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Robert Victor Ryan, Jr., more commonly known as B. J. Ryan, (born on December 28, 1975 in Bossier City, Louisiana) is a former closer in Major League Baseball, who is currently a free agent. He most recently played for the Toronto Blue Jays of the American League. Previously, Ryan played with the Cincinnati Reds (1999) and Baltimore Orioles (1999–2005). He bats and throws left-handed.
Ryan started his career as a left-handed specialist. His inability to command his pitches, combined with a history of difficulty facing right-handed batters, prevented him from acquiring a larger role in the bullpen. However, his eccentric, three-quarter, slingshot-like delivery has made him a dominant force against left-handed batters.
More recently, Ryan has been able to not only control his pitches better, but also add tailing movement to his low-90s fastball. This movement, combined with his already-devastating slider, has helped his success rate against right-handed batters. During his years with Baltimore, he translated this success into a larger role in the Orioles' bullpen. By the middle of 2004, he secured the primary setup role. By the end of the year, he took Jorge Julio's job as the closer.
Ryan became one of the most coveted free agents in Major League Baseball during the 2005 off-season. After considering an offer to rejoin the Orioles, as well as visiting with other potential suitors such as the Cleveland Indians and New York Yankees, Ryan signed a 5-year, $47-million contract with the Toronto Blue Jays on November 28, 2005. At the time, that was the largest contract for a reliever in Major League Baseball history, surpassing Mariano Rivera's 4-year, $40-million deal with the Yankees from 2001–2004.
On July 3, 2006 it was announced that Ryan would make his second All-Star Game appearance when he was one of five Toronto Blue Jays players selected for the American League All-Star Team. During the 2006 All-Star Game held on July 10 in Pittsburgh, Pennsylvania, Ryan pitched the scoreless eighth inning and earned the win for the American League. He finished the year with a career-high 38 saves, ranking third in the league behind Francisco Rodriguez of the Los Angeles Angels of Anaheim and Bobby Jenks of the Chicago White Sox.
On the morning of April 13, 2008, less than one year removed from Tommy John surgery, B.J. Ryan was activated from the disabled list. Later that afternoon, he entered the game in the 10th inning, and picked up his first save in over one year.
Despite his arm not being fully healed and his slider's reduced effectiveness, he still managed to save an impressive 32 games for the Jays, good enough to place 6th on the AL list of top saves by the closers, as well as to be nominated for the DHL Delivery Man of the Year Award. From his return to around a month later, he had an average ERA under 1.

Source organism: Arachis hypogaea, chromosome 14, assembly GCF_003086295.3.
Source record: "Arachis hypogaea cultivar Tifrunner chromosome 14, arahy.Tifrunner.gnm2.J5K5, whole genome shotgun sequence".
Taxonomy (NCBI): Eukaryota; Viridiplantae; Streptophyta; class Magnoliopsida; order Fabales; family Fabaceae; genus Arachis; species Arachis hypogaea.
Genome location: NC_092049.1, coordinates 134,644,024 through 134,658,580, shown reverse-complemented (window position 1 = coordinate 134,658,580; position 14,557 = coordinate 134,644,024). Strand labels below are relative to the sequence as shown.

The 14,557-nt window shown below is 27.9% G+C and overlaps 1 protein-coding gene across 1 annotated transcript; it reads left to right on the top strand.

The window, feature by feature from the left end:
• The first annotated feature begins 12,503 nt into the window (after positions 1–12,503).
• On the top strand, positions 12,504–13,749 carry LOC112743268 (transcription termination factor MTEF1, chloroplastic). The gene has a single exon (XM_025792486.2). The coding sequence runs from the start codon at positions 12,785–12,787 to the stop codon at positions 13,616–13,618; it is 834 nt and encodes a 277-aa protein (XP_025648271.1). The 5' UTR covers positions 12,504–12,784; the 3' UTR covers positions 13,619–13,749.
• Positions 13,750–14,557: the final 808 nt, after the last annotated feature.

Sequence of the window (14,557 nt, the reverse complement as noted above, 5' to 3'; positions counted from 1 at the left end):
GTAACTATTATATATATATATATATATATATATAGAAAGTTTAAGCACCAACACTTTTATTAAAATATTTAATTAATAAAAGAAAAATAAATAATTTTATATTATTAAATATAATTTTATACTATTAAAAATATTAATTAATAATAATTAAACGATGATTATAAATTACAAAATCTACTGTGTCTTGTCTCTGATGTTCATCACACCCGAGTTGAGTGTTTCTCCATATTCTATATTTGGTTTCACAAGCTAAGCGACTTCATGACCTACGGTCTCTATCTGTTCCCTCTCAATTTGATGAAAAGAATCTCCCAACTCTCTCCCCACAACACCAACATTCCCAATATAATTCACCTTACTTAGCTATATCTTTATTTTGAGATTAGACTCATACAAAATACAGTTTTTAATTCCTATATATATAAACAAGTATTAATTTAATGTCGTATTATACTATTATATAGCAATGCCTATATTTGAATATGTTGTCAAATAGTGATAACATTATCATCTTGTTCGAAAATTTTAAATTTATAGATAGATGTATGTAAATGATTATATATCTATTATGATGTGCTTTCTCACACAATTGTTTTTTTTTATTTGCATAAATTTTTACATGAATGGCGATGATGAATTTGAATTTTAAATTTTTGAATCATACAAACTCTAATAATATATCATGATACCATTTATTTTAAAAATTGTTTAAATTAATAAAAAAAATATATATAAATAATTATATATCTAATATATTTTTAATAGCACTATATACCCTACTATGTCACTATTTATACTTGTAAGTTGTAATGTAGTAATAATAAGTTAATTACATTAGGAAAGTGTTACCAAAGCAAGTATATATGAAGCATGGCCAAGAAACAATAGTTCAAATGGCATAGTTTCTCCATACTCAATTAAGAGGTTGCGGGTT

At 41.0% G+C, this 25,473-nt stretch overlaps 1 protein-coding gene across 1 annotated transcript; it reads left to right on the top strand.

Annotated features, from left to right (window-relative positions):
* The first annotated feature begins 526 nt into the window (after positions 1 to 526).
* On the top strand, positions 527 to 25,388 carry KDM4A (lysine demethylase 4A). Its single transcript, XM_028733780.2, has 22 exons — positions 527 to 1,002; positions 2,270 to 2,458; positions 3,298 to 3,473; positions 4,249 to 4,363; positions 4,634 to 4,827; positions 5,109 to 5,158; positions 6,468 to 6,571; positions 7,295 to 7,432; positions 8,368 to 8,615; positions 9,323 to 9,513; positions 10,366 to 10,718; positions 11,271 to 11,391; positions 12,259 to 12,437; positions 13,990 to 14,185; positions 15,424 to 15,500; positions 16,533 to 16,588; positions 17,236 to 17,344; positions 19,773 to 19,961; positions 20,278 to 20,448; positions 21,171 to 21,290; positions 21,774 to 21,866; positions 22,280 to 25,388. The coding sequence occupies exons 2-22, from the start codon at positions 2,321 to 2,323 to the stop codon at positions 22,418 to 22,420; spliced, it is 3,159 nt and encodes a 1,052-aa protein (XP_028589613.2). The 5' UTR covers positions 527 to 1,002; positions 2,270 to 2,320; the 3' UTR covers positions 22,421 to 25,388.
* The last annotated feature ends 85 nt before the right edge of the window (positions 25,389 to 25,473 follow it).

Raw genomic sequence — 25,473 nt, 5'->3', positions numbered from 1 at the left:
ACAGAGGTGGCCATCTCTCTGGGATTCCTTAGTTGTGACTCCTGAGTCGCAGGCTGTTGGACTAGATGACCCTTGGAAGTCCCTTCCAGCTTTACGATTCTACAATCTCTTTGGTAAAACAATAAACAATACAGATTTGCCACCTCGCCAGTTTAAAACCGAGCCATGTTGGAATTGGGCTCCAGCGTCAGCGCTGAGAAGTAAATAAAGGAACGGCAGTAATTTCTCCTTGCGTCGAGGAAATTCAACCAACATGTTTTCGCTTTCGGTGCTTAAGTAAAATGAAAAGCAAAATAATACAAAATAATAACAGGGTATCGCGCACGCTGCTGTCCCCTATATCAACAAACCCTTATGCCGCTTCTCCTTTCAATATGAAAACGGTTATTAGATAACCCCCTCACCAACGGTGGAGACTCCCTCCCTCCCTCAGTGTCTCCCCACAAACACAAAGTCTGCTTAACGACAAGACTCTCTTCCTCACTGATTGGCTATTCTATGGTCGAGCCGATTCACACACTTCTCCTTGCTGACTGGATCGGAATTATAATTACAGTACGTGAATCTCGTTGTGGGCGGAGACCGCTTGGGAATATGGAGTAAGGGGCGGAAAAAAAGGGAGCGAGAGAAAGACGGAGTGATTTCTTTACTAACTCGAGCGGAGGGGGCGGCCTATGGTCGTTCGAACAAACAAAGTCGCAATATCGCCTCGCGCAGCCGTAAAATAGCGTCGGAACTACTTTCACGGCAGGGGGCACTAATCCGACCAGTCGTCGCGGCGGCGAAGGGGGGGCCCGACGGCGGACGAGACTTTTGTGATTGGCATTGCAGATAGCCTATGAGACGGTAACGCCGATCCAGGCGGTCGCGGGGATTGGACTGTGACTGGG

Ryan's mechanics have been heavily criticized as making him significantly more susceptible to injury.
Ryan got off to slow start to the 2009 season due to his significant drop in velocity, which limited his effectiveness. After only a few games, Ryan was put on the 15 day DL. When he was activated from the DL, he was used as a middle reliver. The closing job went to Scott Downs.
On July 8, 2009, Ryan was given his unconditional release by the Blue Jays. Ryan is still owed about $5 million for the remainder of '09 and another $10 million for 2010 which the Blue Jays must pay.
- On 2003-05-01, Ryan logged an unusual accomplishment: he won a game without throwing a pitch. Ryan's first throw was to first base where he picked off Detroit Tigers' Omar Infante to end the inning. The Orioles took the lead in the next half-inning and Ryan was relieved to begin the half-inning after that.
- Ryan's entrance music is Slipknot's "Duality".
- Ryan is a fan favorite at the Rogers Centre, having won a fan vote to be the next Blue Jay bobblehead.
- ↑ Press Release (2007). http://toronto.bluejays.mlb.com/news/press_releases/press_release.jsp?ymd=20070510&content_id=1956858&vkey=pr_tor&fext=.jsp&c_id=tor. BlueJays.com. Retrieved on 2008-05-10.
- ↑ O'Leary, Chris (15 January 2008). BJ Ryan: The Worst Timing In The World. Retrieved on 19 June 2009.
- ↑ http://www.sportsnet.ca/baseball/2009/07/08/bj_ryan_released/
- Career statistics and player information from MLB, or ESPN, or Baseball-Reference, or Fangraphs, or The Baseball Cube
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